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United Nations report calls for urgent action to avert catastrophic climate change

09 October 2018

A new United Nations report warns of the unprecedented changes needed by society to keep global temperatures from rising more than 1.5 Celcius above pre-industrial levels.

"Limiting warming to 1.5°C is possible within the laws of chemistry and physics but doing so would require unprecedented changes", said Jim Skea, co-chair of IPCC Working Group III.

Stephanie Pfeifer, chief executive of the Institutional Investors Group on Climate Change (IIGCC) which represents investors with trillions of pounds of assets under management, said the report showed limiting global warming to 1.5C is what was needed. Emissions per capita in Australia are at their lowest level in a decade'.

At 1.5 degrees, the report finds that 70 to 90 percent of tropical coral reefs will vanish.

"Examples of actions include shifting to low- or zero-emission power generation, such as renewables; changing food systems, such as diet changes away from land-intensive animal products; electrifying transport and developing "green infrastructure", such as building green roofs, or improving energy efficiency by smart urban planning, which will change the layout of many cities", the report said. The world, which is already 1.0°C warmer compared to pre-industrial levels, is facing the climate wraths in some form or the other. The not-so-great news? They need to accelerate.

"While the pace of change that would be required to limit warming to [2.7º F] can be found in the past, there is no historical precedent for the scale of the necessary transitions, in particular in a socially and economically sustainable way", the report stated.

At current levels of greenhouse gas emissions, we could pass the 1.5C marker as early as 2030, and no later than mid-century, the Intergovernmental Panel for Climate Change reported with "high confidence".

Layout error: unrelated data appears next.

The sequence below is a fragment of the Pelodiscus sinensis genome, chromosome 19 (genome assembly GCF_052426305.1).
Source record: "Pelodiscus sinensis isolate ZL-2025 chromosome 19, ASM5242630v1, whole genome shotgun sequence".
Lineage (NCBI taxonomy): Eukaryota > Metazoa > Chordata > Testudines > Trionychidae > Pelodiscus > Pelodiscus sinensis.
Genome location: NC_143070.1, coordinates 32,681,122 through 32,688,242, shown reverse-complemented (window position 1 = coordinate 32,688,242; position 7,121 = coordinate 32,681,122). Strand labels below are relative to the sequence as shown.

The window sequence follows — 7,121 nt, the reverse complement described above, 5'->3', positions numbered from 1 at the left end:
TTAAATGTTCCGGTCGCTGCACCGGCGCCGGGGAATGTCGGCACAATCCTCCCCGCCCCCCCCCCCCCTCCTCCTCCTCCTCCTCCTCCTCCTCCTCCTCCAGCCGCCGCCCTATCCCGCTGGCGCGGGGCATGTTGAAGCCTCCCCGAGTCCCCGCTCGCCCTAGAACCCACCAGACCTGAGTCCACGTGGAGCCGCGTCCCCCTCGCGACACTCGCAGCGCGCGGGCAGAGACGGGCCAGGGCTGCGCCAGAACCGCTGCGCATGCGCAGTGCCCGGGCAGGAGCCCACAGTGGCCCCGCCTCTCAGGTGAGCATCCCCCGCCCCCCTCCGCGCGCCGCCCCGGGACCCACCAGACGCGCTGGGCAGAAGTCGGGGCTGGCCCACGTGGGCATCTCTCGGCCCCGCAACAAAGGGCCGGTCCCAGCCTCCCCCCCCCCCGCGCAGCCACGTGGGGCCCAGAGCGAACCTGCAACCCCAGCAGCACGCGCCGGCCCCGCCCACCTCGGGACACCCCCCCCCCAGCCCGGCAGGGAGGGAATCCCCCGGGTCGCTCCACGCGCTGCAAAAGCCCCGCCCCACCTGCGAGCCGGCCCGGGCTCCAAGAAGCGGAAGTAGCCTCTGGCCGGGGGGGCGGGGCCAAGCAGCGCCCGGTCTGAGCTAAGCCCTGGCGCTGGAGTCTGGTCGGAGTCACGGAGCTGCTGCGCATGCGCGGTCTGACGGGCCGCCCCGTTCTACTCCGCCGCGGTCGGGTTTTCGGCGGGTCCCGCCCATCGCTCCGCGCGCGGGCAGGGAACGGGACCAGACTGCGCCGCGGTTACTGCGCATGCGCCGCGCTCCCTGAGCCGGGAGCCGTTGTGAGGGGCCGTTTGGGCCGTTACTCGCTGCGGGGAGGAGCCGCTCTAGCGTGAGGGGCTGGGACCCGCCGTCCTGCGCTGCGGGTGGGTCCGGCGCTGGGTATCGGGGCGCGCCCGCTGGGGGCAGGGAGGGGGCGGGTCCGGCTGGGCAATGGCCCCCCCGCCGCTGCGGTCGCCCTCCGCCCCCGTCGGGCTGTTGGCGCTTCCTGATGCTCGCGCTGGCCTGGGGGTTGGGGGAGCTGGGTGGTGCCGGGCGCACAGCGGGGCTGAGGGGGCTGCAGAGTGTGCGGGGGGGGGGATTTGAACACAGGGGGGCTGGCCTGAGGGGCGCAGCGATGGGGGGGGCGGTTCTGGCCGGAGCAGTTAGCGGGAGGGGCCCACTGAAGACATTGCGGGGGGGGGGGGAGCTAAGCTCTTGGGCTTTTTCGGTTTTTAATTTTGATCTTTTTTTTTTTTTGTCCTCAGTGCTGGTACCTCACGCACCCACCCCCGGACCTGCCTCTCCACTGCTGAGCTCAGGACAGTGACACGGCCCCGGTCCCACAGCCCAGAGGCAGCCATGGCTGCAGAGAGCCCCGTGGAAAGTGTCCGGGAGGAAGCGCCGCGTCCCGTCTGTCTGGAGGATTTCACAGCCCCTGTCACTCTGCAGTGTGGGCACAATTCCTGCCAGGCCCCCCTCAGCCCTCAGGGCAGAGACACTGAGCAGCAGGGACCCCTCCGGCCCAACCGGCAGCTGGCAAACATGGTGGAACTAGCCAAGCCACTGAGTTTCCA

To have even a 50-50 chance of staying under 1.5C, the world has to be carbon neutral by 2050, with emissions of carbon dioxide falling sharply from 2020.

The report was prepared at the request of governments when the global pact to tackle climate change was agreed in Paris almost three years ago. "There is no time to waste", he said.

Given that current national commitments on greenhouse-gas emissionsfall well short of the goals laid out in the Paris climate agreement, many scientists have argued that meeting even the 2 °C goal is virtually impossible.

Should governments fail to do that within a decade, and temperatures rise more than 1.5 degrees C, there's one more Hail Mary option. The report also examines pathways available to limit warming to 1.5 °C, what it would take to achieve them and what the consequences could be.

Therefore, even though urgent action is a necessity, it should be equitable and the onus of addressing climate change can not fall on the developing world. Previous work had focused on estimating the damage if average temperatures were to rise by a larger number, 3.6 degrees Fahrenheit (2 degrees Celsius), because that was the threshold scientists previously considered for the most severe effects of climate change.

"This is a pivotal part of turning back the climate change siege", he said. "We also need more effective harmonised regulatory processes to facilitate significant growth in nuclear capacity and an effective safety paradigm where the health, environmental and safety benefits of nuclear are better understood and valued by society".

"Either we help United Kingdom efforts for meeting the 1.5 degree target, or we sabotage them".

So the UN's Intergovernmental Panel on Climate Change (IPCC) was tasked with providing the answers.

The path to a climate-safe world has become a tightrope, and will require an unprecedented marshalling of human ingenuity, the authors said.

Currently, a few experimental methods exist that can snatch carbon dioxide directly out of the air, but at up to $1,000 per ton of carbon dioxide, the price tag of such carbon capture is staggering-and billions of tons await extraction.

"It will take government resolve", he said. By 2050, they will need to reach "net zero" - any further CO₂ emissions due to human activity would then have to be matched by deliberate removal of CO₂ already in the atmosphere, including by planting trees.

United Nations report calls for urgent action to avert catastrophic climate change